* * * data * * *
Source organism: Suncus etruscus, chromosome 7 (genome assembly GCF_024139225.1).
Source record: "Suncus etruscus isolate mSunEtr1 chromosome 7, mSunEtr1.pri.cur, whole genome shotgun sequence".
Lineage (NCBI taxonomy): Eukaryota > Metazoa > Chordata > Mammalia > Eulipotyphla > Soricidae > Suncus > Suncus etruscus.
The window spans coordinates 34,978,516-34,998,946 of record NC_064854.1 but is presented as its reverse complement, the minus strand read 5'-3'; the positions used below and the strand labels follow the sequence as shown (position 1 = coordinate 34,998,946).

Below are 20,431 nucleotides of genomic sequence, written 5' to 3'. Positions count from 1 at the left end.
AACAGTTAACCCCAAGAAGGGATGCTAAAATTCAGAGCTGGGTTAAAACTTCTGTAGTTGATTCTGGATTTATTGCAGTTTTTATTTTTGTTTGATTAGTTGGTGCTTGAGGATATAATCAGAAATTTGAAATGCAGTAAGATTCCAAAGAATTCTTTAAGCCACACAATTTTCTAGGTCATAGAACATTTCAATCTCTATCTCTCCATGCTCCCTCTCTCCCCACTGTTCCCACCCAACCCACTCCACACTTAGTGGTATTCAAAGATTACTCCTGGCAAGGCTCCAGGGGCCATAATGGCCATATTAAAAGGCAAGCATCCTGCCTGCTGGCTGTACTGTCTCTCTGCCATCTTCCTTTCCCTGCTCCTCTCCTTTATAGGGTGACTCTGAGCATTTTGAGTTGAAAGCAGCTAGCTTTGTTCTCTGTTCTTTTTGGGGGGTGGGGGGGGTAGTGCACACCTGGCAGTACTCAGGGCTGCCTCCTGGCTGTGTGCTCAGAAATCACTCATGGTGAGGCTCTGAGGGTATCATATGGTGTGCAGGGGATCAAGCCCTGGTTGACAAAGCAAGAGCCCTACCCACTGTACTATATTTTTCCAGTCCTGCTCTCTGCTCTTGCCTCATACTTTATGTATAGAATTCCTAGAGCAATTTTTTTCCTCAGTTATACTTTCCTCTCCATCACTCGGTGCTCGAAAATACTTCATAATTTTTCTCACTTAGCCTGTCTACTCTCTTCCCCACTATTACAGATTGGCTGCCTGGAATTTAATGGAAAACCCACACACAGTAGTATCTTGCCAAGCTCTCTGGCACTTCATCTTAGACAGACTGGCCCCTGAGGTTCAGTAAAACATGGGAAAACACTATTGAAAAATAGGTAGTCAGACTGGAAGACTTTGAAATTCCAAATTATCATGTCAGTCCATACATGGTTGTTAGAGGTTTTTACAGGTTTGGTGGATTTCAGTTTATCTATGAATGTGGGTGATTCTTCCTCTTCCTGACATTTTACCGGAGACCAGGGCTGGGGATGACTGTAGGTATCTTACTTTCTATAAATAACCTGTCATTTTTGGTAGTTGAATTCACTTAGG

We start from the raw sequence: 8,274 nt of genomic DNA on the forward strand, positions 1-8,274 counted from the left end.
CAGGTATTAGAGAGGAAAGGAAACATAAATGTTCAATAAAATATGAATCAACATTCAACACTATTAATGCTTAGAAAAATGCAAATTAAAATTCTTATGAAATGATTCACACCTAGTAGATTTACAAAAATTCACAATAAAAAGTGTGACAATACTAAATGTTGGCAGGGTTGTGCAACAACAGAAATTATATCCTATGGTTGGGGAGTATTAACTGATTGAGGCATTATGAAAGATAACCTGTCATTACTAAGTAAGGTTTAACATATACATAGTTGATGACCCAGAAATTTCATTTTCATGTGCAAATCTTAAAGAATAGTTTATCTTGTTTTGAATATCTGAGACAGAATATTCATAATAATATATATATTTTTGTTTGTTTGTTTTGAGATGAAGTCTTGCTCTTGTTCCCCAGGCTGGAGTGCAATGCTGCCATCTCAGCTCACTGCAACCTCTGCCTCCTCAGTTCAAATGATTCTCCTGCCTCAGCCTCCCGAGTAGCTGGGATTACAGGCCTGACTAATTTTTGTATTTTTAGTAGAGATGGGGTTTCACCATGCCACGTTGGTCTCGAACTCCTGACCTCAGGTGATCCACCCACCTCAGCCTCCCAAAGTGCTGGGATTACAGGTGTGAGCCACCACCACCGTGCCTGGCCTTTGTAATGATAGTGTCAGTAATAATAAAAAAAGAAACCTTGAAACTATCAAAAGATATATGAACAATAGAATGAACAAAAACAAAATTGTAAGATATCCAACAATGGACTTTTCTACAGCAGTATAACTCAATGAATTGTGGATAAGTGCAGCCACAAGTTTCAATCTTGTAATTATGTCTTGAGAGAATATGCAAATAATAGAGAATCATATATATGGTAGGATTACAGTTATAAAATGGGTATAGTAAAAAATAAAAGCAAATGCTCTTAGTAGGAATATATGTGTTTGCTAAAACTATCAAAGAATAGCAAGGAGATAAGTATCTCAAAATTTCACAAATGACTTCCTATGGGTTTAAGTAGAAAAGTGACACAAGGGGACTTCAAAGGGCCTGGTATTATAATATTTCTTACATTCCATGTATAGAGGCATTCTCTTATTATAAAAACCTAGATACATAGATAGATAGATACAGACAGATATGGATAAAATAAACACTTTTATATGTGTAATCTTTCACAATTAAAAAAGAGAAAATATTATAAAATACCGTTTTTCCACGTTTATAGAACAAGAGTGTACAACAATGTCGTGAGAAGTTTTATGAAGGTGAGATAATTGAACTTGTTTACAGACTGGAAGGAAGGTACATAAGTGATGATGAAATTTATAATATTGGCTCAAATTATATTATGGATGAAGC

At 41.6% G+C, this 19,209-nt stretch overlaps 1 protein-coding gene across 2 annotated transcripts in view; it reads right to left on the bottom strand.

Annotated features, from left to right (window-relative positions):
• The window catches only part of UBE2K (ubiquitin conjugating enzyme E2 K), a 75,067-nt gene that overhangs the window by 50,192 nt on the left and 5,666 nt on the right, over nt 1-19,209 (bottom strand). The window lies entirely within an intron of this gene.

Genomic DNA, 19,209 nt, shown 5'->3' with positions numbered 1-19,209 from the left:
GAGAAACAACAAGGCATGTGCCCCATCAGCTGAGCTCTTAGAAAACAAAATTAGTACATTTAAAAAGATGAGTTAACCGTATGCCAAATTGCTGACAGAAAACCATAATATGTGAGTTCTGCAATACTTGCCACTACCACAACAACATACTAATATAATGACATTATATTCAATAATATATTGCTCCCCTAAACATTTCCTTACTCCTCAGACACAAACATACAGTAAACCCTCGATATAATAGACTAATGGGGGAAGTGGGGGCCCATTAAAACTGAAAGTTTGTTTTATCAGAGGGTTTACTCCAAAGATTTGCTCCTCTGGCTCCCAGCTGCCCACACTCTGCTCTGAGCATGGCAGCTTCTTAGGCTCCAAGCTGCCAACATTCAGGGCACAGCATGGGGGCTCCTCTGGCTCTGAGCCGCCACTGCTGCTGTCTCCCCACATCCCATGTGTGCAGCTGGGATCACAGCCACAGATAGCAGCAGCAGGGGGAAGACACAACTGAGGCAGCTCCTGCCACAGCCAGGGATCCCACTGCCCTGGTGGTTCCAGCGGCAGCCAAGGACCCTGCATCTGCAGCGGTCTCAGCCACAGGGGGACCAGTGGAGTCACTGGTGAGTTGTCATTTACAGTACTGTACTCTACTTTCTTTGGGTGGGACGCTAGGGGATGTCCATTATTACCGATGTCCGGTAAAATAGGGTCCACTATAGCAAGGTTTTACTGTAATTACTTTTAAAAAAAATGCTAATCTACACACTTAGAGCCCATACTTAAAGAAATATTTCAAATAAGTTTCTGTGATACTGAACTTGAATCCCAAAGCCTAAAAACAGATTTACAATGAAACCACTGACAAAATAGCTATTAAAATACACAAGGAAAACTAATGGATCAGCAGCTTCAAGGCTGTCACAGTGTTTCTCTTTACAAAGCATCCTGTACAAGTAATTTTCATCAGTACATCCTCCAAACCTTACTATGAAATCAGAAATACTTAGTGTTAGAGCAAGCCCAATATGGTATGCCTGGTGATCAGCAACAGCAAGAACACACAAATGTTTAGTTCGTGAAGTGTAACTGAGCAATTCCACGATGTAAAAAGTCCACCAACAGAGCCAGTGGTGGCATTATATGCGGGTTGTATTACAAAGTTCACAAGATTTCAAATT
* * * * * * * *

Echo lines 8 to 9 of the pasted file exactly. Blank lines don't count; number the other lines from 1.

CAGGTATTAGAGAGGAAAGGAAACATAAATGTTCAATAAAATATGAATCAACATTCAACACTATTAATGCTTAGAAAAATGCAAATTAAAATTCTTATGAAATGATTCACACCTAGTAGATTTACAAAAATTCACAATAAAAAGTGTGACAATACTAAATGTTGGCAGGGTTGTGCAACAACAGAAATTATATCCTATGGTTGGGGAGTATTAACTGATTGAGGCATTATGAAAGATAACCTGTCATTACTAAGTAAGGTTTAACATATACATAGTTGATGACCCAGAAATTTCATTTTCATGTGCAAATCTTAAAGAATAGTTTATCTTGTTTTGAATATCTGAGACAGAATATTCATAATAATATATATATTTTTGTTTGTTTGTTTTGAGATGAAGTCTTGCTCTTGTTCCCCAGGCTGGAGTGCAATGCTGCCATCTCAGCTCACTGCAACCTCTGCCTCCTCAGTTCAAATGATTCTCCTGCCTCAGCCTCCCGAGTAGCTGGGATTACAGGCCTGACTAATTTTTGTATTTTTAGTAGAGATGGGGTTTCACCATGCCACGTTGGTCTCGAACTCCTGACCTCAGGTGATCCACCCACCTCAGCCTCCCAAAGTGCTGGGATTACAGGTGTGAGCCACCACCACCGTGCCTGGCCTTTGTAATGATAGTGTCAGTAATAATAAAAAAAGAAACCTTGAAACTATCAAAAGATATATGAACAATAGAATGAACAAAAACAAAATTGTAAGATATCCAACAATGGACTTTTCTACAGCAGTATAACTCAATGAATTGTGGATAAGTGCAGCCACAAGTTTCAATCTTGTAATTATGTCTTGAGAGAATATGCAAATAATAGAGAATCATATATATGGTAGGATTACAGTTATAAAATGGGTATAGTAAAAAATAAAAGCAAATGCTCTTAGTAGGAATATATGTGTTTGCTAAAACTATCAAAGAATAGCAAGGAGATAAGTATCTCAAAATTTCACAAATGACTTCCTATGGGTTTAAGTAGAAAAGTGACACAAGGGGACTTCAAAGGGCCTGGTATTATAATATTTCTTACATTCCATGTATAGAGGCATTCTCTTATTATAAAAACCTAGATACATAGATAGATAGATACAGACAGATATGGATAAAATAAACACTTTTATATGTGTAATCTTTCACAATTAAAAAAGAGAAAATATTATAAAATACCGTTTTTCCACGTTTATAGAACAAGAGTGTACAACAATGTCGTGAGAAGTTTTATGAAGGTGAGATAATTGAACTTGTTTACAGACTGGAAGGAAGGTACATAAGTGATGATGAAATTTATAATATTGGCTCAAATTATATTATGGATGAAGC

At 41.6% G+C, this 19,209-nt stretch overlaps 1 protein-coding gene across 2 annotated transcripts in view; it reads right to left on the bottom strand.